Posts Tagged The Swimming Pool

book review: The Half Brother

half brother

The Half Brother By Holly LeCraw.
Doubleday| February 2015.|272 pages |$25.95| ISBN: 978-0-385-53195-5

Rating: ***/5*

Harvard graduate and former Atlanta resident Charlie Garrett takes a position as English teacher at Abbott School. A few years into teaching, Charlie falls for the chaplain’s daughter, May Bankhead, a former student. When he discovers a shocking secret Charlie ends the affair and breaks her 20-year-old heart. “I saw that if I told May I would become a victim, like her, of this stomach-churning fate. But what if I were the villain instead. Then the villainy would be the consolation.” May moves away from him and the school, teaching down south. A decade later, May returns to teach French and Charlie’s half-brother Nick arrives to teach math. Charlie introduces Nick to May and encourages it when they start dating.

The Half Brother contains all elements of a Gothic novel—including the main southerner protagonists– set at a Massachusetts prep school. May admits at one point that she’s in love with both brothers. Old son Charlie traveled a safe path from Harvard to teacher. He’s rather comfortable residing in an old fix-up house in this small town surrounding the private school. Nick has always been described as the “golden boy” with model looks and winning southern charm. He attracts both men and women and lives a life fueled by wanderlust. After college he volunteers in Haiti then Afghanistan until an IED attack sends him home. Nick and Charlie’s mother convinces Charlie to get Nick up to Abbott, figuring he will be safe and never be hurt again. Not so easy for the sensitive son of an alcoholic father. On the wealthy alcoholic stepfather: “He was such a gentle drunk, never ugly or belligerent; he would just gradually disappear, over the course of an evening, the smile on his face delicate as paper, and half an hour, an hour after he slid away you’d finally notice he was gone.”

Despite the seemingly predictability—teacher falls for (former) student among the copse of trees, rolling lawns and brick buildings of a private school—author Holly LeCraw kept me reading when I questioned why. It’s not her first foray into family secrets and affairs. Her page-turning debut The Swimming Pool revolved around similar themes. She creates layered intriguing characters and writes with eloquent phrasing. She describes the school campus thus: “A month later Nicky was back home and I walked up the hill to the headmaster’s house, to the Labor Day tea, and I walked under the arbor, petals of the late roses falling like confetti, and got a gin and tonic and mingled in the seersucker and the summer dresses and the civilized glow, all of us held there in the garden within the old, low piled-stone walls.” I was curious to see how everything would unfold. Once Nick and Charlie’s ailing mother arrives for a visit and takes a turn it grows quite compelling as family secrets emerge and family bonds get tested.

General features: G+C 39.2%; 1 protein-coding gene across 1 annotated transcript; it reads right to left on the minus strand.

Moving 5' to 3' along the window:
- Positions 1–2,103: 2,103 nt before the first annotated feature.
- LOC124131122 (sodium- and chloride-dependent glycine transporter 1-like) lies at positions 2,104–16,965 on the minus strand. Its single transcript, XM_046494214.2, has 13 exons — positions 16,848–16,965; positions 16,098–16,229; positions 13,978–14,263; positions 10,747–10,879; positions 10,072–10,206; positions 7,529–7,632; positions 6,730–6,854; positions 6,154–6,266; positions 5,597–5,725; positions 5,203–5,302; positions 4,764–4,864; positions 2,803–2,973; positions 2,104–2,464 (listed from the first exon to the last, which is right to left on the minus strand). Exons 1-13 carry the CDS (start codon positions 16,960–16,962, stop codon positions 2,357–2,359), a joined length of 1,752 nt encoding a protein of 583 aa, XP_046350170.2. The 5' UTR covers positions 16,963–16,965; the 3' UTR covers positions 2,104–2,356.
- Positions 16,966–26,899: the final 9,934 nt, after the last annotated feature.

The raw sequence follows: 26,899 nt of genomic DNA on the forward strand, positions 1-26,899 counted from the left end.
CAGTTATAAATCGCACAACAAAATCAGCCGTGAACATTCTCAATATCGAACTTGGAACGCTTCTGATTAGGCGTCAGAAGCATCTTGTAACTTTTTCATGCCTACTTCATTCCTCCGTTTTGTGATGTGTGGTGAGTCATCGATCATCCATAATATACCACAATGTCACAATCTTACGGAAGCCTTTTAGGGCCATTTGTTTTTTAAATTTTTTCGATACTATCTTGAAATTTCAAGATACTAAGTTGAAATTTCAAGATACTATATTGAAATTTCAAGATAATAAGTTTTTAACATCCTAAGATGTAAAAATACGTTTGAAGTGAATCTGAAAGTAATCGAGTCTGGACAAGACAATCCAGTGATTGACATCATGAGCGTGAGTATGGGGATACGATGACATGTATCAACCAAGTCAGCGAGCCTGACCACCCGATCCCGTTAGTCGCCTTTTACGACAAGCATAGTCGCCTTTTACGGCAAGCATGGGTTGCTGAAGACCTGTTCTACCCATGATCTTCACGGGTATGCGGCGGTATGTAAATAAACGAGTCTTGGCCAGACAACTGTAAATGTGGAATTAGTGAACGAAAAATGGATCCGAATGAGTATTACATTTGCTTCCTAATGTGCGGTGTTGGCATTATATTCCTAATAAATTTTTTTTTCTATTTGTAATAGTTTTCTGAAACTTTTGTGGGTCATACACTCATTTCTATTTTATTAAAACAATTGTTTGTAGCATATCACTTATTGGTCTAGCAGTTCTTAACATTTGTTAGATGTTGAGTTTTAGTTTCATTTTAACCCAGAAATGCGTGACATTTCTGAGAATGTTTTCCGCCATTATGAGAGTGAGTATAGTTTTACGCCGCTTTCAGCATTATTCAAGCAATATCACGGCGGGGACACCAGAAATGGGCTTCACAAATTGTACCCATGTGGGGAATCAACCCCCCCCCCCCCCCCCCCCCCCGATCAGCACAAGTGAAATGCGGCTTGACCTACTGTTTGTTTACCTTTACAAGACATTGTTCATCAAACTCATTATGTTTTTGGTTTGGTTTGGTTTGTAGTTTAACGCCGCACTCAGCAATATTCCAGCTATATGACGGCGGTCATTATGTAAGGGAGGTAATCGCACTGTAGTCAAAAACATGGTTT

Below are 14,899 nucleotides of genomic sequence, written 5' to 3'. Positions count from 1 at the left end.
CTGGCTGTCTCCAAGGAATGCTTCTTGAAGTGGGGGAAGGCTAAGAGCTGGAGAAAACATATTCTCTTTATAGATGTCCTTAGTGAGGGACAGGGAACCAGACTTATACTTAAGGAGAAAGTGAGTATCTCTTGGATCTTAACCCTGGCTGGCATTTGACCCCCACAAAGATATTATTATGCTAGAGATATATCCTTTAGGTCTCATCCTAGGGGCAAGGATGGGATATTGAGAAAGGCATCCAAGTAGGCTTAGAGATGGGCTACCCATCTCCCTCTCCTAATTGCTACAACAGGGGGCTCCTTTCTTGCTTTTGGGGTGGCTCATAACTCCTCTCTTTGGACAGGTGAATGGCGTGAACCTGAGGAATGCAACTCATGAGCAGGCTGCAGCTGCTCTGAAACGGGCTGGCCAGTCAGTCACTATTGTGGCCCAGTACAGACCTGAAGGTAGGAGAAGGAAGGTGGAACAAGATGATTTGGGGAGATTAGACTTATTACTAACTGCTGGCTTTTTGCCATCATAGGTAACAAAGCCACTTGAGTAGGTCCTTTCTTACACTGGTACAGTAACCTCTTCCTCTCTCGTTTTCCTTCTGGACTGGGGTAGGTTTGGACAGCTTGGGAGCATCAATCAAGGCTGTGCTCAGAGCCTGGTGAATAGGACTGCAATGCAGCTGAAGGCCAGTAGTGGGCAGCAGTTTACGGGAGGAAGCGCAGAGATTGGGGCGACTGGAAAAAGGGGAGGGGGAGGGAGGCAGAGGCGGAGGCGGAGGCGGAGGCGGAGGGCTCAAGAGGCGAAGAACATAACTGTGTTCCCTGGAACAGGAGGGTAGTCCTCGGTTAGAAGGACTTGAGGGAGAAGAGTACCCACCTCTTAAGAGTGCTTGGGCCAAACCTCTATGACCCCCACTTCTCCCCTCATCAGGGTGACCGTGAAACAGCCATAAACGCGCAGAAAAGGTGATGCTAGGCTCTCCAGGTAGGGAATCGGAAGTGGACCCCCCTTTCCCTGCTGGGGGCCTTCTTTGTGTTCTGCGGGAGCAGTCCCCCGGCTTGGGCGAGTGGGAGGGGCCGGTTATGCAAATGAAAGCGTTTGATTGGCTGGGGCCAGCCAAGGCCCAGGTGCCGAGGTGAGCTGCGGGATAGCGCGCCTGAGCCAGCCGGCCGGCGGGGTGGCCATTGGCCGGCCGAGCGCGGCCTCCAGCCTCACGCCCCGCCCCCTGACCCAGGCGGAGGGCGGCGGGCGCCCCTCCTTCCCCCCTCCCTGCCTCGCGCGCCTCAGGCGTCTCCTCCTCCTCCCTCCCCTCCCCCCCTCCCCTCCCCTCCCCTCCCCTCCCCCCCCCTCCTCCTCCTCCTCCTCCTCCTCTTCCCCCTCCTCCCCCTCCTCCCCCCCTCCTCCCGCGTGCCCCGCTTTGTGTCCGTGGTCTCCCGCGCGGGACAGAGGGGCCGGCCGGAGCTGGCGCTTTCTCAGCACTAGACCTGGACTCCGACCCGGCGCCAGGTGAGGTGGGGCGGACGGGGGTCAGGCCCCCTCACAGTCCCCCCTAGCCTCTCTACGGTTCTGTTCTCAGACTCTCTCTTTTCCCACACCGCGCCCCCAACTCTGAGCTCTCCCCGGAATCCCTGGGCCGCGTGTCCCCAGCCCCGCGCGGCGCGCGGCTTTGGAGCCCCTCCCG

–review by Amy Steele

FTC Disclosure: I received this book for review from Doubleday.

Holly LeCraw will be reading at Brookline Booksmith on March 31

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purchase at Amazon: The Half Brother: A Novel

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book review: The Swimming Pool

Title: The Swimming Pool
Author: Holly LeCraw
ISBN: 978-0385531931
Hardcover: 320 pages
Publisher: Doubleday; 1 edition (April 6, 2010)
Category: contemporary fiction
Review source: publisher
Rating: 4/5

Holly LeCraw is a first-time author to watch. She’s written quite an unpredictable page-turner. The Swimming Pool contains a plenitude of secrets that could have devastating effects on all involved. The setting: Cape Cod. Siblings Jed and Callie take some time off to stay at the family’s house on the Cape. Jed leaves his job in Atlanta and Callie leaves her husband back in Greenwich, Conn. Callie has two young children and her husband works in New York during the week. The story involves intricate family secrets that connect two families in rather unexpected ways.

Both Callie and Jed have many questions and unresolved feelings toward the deaths of their parents. Their mom Betsy was killed at her home in Atlanta and the case remains unsolved. Their father also died under mysterious circumstances—most likely a heart attack—at the wheel of his car. LeCraw deftly unravels the past and mixes it with the present through a riveting narrative style. Jed finds a bathing suit boxed up on a shelf in the attic and recalls a beautiful woman named Marcella, an acquaintance of his parents. He concludes that his father was having an affair and when he travels to Connecticut to speak with Marcella, he ends up engulfed in a fiery relationship with her. Why I waited so long to pick up and read this book, I have no idea. When people want suggestions on great summer reads, I would absolutely recommend The Swimming Pool.

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The Swimming Pool

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